Wednesday, January 19, 2022

Life In The Rowboat - For Retirees

In one of my first postings, I suggested that your economic life was like living in a leaky rowboat.  How has retirement changed that analogy?

In one of my earliest postings, I mused that your economic life is like living in a leaky rowboat.  You can patch the holes in the bottom, or bail, or a combination of the two.  If you do neither, you sink.  Patching holes is cutting spending.  Ideally, if your boat is "tight" it will never sink, unless an economic storm occurs - and they do occur fairly regularly.   If your boat leaks like hell, well, you can bail like hell (earn money by working) but the moment you stop bailing, you are sunk.  And if a storm occurs, well, your bailing was just keeping up with the leaks as it was.

I posited that if you can plug as many holes as possible (and you can't plug them all - we have to eat, have a place to live, wear clothes, and whatnot) you won't have to bail as hard and maybe get a chance to row your boat in some direction toward your goal.  And if you have a partner, one can bail while the other is plugging holes, and you can both row toward shore.

Sadly, in many marriages, it becomes a race to the bottom, where both spouses intentionally poke holes in the bottom of the boat out of spite, and neither bail much. And if they ever get around to rowing, they row in opposite directions, so their boat spins in circles.

Maybe it is a tortured analogy, but I think it is apt - and I see people sinking their own rowboats all day long and wondering why it happened.

When you are working, you can afford more holes - or so you think - as you are bailing pretty regularly.  But what happens when you retire?  Well, for starters, you have a lot more time to plug those holes in the boat. As a result, many seniors become very thrifty - they have a limited income and can't afford to poke holes in their own boat.  So you see old people going after senior discounts and whatnot - early bird specialssenior coffee, and other gimmies that they hand out to old people.  For some, this is their only means of staying afloat.

If you played your cards right, you've plugged some major holes in your boat by the time you reach retirement age.  Hopefully you've retired your mortgage, paid off your credit cards and student loan debt.  And since you don't commute to work anymore, your car can last a good long time.  We barely put 5,000 miles a year on the hamster - it is almost obscene (6 years old and 27,000 miles!).  You start worrying less about having the "in" clothes or having the latest and greatest electronic gadget or service.  You don't feel the compelling need anymore to shell out hundreds of dollars to see your favorite band, particularly now that your hearing is shot (thanks to going to all those concerts as a youth!).  The rowboat gets pretty tight.

And since you are not working all day long, you stop doing silly things like sending out for food because you're "too beat to cook" which is another way of saying, "hey, I'm making good money, why not punch another small hole in the boat?"  And when you are young and healthy and have lots of energy, you can get away with this, for a while.  But as the credit card debt creeps up and the bilge fills with water, you might be able to kid yourself you're still afloat, even if you are sinking.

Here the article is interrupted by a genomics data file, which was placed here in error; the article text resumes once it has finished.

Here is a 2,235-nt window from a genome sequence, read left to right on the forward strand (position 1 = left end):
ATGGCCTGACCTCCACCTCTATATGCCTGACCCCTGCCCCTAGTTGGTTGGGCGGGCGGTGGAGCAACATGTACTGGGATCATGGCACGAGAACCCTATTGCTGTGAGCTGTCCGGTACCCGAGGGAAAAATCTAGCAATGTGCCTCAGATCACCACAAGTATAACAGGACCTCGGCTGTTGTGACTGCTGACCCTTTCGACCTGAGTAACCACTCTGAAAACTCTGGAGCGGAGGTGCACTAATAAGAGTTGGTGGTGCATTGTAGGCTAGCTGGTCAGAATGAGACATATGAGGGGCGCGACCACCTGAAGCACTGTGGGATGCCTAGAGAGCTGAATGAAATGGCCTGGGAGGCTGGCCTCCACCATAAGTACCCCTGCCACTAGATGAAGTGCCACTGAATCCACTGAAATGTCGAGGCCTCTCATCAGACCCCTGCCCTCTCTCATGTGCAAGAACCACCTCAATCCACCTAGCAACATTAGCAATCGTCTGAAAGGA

As a retiree, your energy peters out - bailing is out of the question.  You have to hope you have enough money set aside, or some source of income, including social security, to run that bilge pump for at least a couple of decades.  It is interesting how the rowboat analogy becomes even more apt as you retire.

Sadly, many will enter retirement with a bilge full of water, a broken bilge pump, and many, many holes in the bottom.  Retirement at age 55 or thereabouts seems to be a new norm.  Companies want young, energetic people who have modern technical skills - not obsolete old people who need to nap every afternoon.   And so many people claim they will "just work until they are 70!" which is a bad plan to begin with (working when you are old and infirm isn't a lot of fun) and is based on the flawed idea that they'll let you work.   At age 61, I am virtually unemployable at this point - even in an era of labor shortage.  Even the most basic sort of retail business would want nothing to do with me.  What's worse, I'd give the younger workers bad ideas about unionizing and asking for raises.  No, they don't want that.

So the idea of "just bailing more" is out of the picture for me.  It illustrates why retiring debt is so important for the 401(k) generation.  I have friends who have government pensions - and mortgages, and car payments, and credit card debt.  I guess they can "afford" it but could afford so much more if they were debt-free.  And like saving money, retiring debt doesn't require heroic efforts, just paying down a little bit every month, over time, and not rolling over debts and constantly refinancing.

I am not sure how inflation factors into my rowboat analogy, or of the analogy falls apart at that point.  I guess inflation would be like transom rot - slowly causing more leakage into your boat, such that your carefully laid plans on spending and income no longer work out.  Given enough time, I could torture the analogy to death.